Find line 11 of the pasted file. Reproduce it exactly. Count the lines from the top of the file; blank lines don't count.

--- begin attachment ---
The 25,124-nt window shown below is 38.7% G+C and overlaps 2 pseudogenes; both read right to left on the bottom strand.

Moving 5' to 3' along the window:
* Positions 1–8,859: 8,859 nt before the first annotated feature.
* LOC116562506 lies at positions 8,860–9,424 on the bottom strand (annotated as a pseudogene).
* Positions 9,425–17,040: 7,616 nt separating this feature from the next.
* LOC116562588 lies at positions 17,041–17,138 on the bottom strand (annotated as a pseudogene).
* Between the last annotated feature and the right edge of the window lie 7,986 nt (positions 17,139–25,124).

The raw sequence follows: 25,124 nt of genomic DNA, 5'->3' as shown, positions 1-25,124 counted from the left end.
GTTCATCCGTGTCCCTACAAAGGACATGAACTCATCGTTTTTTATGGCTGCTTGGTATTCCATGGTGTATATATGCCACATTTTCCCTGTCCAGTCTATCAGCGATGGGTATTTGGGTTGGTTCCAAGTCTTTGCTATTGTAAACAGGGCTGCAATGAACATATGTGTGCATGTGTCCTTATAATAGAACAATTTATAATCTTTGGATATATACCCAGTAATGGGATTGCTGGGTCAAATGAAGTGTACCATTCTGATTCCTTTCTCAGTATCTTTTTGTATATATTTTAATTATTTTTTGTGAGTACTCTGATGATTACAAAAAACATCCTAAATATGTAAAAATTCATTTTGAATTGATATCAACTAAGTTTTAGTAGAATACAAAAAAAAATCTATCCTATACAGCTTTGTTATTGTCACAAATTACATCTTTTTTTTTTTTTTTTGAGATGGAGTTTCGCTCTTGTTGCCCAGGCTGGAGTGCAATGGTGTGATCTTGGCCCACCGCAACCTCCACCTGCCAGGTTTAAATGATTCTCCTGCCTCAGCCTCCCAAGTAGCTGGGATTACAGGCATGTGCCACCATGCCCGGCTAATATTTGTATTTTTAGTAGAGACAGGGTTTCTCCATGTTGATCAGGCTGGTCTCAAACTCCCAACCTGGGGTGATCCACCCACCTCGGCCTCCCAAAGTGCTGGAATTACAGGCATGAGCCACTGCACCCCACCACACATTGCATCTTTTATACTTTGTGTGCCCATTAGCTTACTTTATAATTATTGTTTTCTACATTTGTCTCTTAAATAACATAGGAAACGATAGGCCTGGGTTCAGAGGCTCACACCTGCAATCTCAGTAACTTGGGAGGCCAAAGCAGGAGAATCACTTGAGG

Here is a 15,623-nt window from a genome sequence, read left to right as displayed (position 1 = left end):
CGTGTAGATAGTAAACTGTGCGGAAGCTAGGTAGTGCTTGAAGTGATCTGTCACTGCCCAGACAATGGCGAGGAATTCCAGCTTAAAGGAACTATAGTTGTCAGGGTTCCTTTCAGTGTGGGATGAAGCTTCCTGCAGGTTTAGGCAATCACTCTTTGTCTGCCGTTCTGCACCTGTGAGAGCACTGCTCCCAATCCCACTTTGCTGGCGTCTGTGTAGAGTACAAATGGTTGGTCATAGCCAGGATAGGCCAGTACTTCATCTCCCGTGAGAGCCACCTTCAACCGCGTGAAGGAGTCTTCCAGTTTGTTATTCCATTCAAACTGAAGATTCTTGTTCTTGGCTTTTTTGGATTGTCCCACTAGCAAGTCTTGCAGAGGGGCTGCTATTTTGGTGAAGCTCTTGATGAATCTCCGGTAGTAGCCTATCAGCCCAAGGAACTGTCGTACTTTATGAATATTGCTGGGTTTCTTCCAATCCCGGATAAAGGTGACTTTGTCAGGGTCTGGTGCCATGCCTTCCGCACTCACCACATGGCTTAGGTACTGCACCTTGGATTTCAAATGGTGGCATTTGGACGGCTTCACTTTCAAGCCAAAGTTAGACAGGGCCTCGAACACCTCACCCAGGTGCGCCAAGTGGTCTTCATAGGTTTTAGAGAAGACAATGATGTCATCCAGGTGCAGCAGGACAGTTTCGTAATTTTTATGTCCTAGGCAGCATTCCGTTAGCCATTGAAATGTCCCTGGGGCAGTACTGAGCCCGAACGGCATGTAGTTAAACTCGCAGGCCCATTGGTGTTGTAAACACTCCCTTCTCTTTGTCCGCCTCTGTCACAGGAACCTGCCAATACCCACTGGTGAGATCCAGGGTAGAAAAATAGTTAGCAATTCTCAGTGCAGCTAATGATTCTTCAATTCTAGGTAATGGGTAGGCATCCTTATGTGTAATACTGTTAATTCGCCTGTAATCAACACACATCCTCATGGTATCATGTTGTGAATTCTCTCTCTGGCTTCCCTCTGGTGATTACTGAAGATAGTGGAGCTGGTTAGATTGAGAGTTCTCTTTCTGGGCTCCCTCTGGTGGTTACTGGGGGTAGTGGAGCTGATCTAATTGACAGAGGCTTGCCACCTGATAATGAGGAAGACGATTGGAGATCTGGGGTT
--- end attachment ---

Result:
CGTGTAGATAGTAAACTGTGCGGAAGCTAGGTAGTGCTTGAAGTGATCTGTCACTGCCCAGACAATGGCGAGGAATTCCAGCTTAAAGGAACTATAGTTGTCAGGGTTCCTTTCAGTGTGGGATGAAGCTTCCTGCAGGTTTAGGCAATCACTCTTTGTCTGCCGTTCTGCACCTGTGAGAGCACTGCTCCCAATCCCACTTTGCTGGCGTCTGTGTAGAGTACAAATGGTTGGTCATAGCCAGGATAGGCCAGTACTTCATCTCCCGTGAGAGCCACCTTCAACCGCGTGAAGGAGTCTTCCAGTTTGTTATTCCATTCAAACTGAAGATTCTTGTTCTTGGCTTTTTTGGATTGTCCCACTAGCAAGTCTTGCAGAGGGGCTGCTATTTTGGTGAAGCTCTTGATGAATCTCCGGTAGTAGCCTATCAGCCCAAGGAACTGTCGTACTTTATGAATATTGCTGGGTTTCTTCCAATCCCGGATAAAGGTGACTTTGTCAGGGTCTGGTGCCATGCCTTCCGCACTCACCACATGGCTTAGGTACTGCACCTTGGATTTCAAATGGTGGCATTTGGACGGCTTCACTTTCAAGCCAAAGTTAGACAGGGCCTCGAACACCTCACCCAGGTGCGCCAAGTGGTCTTCATAGGTTTTAGAGAAGACAATGATGTCATCCAGGTGCAGCAGGACAGTTTCGTAATTTTTATGTCCTAGGCAGCATTCCGTTAGCCATTGAAATGTCCCTGGGGCAGTACTGAGCCCGAACGGCATGTAGTTAAACTCGCAGGCCCATTGGTGTTGTAAACACTCCCTTCTCTTTGTCCGCCTCTGTCACAGGAACCTGCCAATACCCACTGGTGAGATCCAGGGTAGAAAAATAGTTAGCAATTCTCAGTGCAGCTAATGATTCTTCAATTCTAGGTAATGGGTAGGCATCCTTATGTGTAATACTGTTAATTCGCCTGTAATCAACACACATCCTCATGGTATCATGTTGTGAATTCTCTCTCTGGCTTCCCTCTGGTGATTACTGAAGATAGTGGAGCTGGTTAGATTGAGAGTTCTCTTTCTGGGCTCCCTCTGGTGGTTACTGGGGGTAGTGGAGCTGATCTAATTGACAGAGGCTTGCCACCTGATAATGAGGAAGACGATTGGAGATCTGGGGTT